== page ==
Content Copyright © 2017 Bloor. All Rights Reserved.
Also posted on: Accessibility
Business Intelligence has long been one of the great oxymorons of our time, we talk about its importance, and how it should be integral to everything as we now live in a knowledge based economy; but the reality is that the adoption rates are low, the overall levels of satisfaction are low, and the answers the industry comes up with fail to change that pattern. Then along comes Thoughtspot and turns everything on its head and offers a real breakthrough in what is possible and gives a glimpse into what will surely be the future.
The BI market is huge it turns over some $70 billion a year, but I know of very few who are happy with what they have and feel they have value for money from their investment. The reasons for that are numerous but I would highlight as the critical ones, the barriers to ease of use, the cost of implementation when compared to the value received, the focus within the industry of technology and not on how to adopt it to the business processes and the yawning gap between the hyperbole of the marketing speak and what people actually see on the ground. There have been so many cul de sacs of thinking, for instance over the last few years we have had self service being thrust at us, but I know of no sane business person who wants to understand data models, and BI technologies let alone get into SQL, we are now being told that the answer is a mixture of visualisation and data science, but in the next breath I get told there is a chronic shortage of data scientists and that good designers of visualisations are few and far between.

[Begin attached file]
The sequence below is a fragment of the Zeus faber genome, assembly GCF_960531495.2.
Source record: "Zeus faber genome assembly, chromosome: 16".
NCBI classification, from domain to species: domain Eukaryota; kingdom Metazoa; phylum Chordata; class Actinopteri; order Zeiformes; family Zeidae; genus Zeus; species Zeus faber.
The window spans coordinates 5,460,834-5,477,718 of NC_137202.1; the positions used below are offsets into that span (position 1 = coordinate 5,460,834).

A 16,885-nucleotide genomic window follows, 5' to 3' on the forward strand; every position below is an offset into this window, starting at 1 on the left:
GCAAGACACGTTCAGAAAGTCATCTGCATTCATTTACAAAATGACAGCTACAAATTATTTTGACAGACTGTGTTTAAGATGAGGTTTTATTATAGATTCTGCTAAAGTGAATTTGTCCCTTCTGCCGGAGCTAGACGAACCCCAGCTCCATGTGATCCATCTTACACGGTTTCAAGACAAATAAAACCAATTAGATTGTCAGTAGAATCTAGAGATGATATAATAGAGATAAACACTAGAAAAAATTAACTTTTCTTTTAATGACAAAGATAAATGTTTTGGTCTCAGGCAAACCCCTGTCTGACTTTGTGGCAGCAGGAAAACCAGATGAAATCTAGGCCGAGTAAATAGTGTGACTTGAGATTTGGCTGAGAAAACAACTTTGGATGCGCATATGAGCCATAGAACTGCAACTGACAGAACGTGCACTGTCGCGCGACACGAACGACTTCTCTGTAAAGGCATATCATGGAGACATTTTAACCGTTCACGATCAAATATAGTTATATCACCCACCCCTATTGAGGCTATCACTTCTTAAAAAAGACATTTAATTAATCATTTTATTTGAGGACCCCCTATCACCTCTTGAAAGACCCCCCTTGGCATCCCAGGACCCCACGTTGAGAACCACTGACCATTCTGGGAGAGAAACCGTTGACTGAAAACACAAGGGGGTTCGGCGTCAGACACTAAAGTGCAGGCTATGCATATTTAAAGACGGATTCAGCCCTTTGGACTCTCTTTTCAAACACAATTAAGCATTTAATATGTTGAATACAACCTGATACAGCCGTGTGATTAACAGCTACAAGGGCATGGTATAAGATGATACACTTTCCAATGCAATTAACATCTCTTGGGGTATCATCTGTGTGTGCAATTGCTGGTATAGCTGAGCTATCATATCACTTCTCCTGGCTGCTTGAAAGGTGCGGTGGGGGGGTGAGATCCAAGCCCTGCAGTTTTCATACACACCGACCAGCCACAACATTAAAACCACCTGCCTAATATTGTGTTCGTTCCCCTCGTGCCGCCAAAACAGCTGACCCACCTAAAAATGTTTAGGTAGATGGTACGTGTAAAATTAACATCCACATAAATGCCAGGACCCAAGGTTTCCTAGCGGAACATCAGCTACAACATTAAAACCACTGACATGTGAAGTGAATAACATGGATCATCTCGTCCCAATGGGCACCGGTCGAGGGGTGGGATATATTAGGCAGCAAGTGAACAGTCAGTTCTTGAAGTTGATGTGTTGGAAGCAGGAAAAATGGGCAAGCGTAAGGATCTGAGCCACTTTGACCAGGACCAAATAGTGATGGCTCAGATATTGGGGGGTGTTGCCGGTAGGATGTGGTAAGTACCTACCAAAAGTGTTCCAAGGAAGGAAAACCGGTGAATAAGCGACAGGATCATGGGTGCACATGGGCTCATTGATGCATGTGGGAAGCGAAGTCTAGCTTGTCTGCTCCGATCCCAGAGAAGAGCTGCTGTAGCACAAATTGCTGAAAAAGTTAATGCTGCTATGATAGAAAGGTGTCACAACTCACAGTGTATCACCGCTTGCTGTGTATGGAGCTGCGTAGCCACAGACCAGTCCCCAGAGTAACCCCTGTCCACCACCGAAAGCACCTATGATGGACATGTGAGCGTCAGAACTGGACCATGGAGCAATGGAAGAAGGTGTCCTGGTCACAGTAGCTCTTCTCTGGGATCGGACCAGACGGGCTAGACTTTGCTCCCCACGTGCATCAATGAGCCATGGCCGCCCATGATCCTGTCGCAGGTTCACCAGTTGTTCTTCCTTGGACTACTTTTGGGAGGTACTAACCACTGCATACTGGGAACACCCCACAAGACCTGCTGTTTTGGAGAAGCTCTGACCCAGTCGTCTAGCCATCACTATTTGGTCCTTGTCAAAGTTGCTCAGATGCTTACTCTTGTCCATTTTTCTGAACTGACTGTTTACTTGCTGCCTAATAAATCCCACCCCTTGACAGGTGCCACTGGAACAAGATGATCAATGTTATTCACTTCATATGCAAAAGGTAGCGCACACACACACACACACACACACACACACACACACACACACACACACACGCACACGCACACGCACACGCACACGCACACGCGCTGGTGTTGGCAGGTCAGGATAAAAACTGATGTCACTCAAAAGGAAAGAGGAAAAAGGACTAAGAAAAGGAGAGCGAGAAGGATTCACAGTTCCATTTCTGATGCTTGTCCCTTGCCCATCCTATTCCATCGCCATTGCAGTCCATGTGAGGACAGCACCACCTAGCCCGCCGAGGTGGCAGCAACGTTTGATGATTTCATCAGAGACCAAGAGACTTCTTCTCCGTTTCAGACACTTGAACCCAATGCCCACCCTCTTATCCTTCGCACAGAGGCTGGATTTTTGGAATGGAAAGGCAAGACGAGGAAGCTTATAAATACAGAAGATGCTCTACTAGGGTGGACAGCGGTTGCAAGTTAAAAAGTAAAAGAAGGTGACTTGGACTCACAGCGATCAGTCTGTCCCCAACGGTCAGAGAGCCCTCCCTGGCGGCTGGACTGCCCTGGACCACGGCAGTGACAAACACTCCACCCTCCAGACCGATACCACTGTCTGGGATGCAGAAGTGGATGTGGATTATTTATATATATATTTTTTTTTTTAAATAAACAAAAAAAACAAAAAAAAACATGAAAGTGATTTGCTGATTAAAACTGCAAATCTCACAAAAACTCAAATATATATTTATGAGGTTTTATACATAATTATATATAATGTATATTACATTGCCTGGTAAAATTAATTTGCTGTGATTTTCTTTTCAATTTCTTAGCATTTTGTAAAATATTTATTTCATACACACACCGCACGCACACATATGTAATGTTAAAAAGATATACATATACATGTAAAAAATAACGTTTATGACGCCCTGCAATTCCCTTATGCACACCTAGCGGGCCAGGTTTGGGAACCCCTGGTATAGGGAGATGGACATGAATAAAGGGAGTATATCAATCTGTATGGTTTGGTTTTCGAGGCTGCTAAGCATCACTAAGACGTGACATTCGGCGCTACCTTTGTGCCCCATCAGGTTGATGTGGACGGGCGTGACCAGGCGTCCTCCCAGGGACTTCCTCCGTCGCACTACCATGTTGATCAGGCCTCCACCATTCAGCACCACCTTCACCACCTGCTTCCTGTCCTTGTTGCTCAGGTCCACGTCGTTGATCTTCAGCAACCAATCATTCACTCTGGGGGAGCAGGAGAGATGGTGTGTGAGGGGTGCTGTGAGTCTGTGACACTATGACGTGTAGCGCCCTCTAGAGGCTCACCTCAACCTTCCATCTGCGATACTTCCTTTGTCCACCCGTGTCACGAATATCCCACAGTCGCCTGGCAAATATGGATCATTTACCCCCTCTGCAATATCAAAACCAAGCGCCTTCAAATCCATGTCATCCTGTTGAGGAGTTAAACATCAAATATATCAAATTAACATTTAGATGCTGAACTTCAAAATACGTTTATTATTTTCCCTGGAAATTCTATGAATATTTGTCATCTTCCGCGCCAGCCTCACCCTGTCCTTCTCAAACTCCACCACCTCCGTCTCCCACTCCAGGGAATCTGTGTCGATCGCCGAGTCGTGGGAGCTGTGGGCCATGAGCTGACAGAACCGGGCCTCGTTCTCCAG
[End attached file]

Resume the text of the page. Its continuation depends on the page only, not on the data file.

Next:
At heart no one actually wants to do it themselves, as a wise man told me yesterday its like DIY in the home, very few people want to go out and buy a drill, drill bits and wall plugs, what they want is a hole in the wall ready to take a screw, and it’s the same in the world of analytics, no one wants to be a BI expert they want to have answers that help them to make better decisions in their business domain. So does that mean people are just technophobic luddites and we should dumb down to pander to them? Certainly not, you have only to look at the success of Google to understand how readily people are to use technology to help them answer questions. So there has to be a better way.
In essence what ThoughtSpot have done is to create an AI driven analytics engine, which is exposed via a simple Search query. At the heart is a high performance database, which is extremely scalable (currently the largest database is millions of rows and a couple of tens of terabytes so non trivial) in which all of the data is indexed, the AI search engine is looking for trends, anomalies, leading indicators and segments in the data, and is learning the whole time from the sorts of queries that are asked. It learns to not only answer commonly asked questions but from a combination of learning what is asked for and the patterns in the data itself will identify things that should be asked. Although it is doing this analysis in the background it is not completely opaque the lineage of the queries is transparent and can be traced and manually replicated, which was always one of the problems with the early use of neural networks and genetic algorithms, where often the answers looked plausible but no one could work out where they came from!
None of this would work if it were not possible to gather data from all the sources found in an enterprise so there are connectors to all of the standard stores of corporate data from Sales Force to Hadoop to Oracle, SQL Server, IBM etc etc and the other databases.
This is not just a big brother technology where the answer is what the computer says, it is about an ongoing interaction between the human users and the machine learning. This is the first substantiation I have seen of what I envisaged cognitive analysis would look like and I shall be following how this developers very carefully.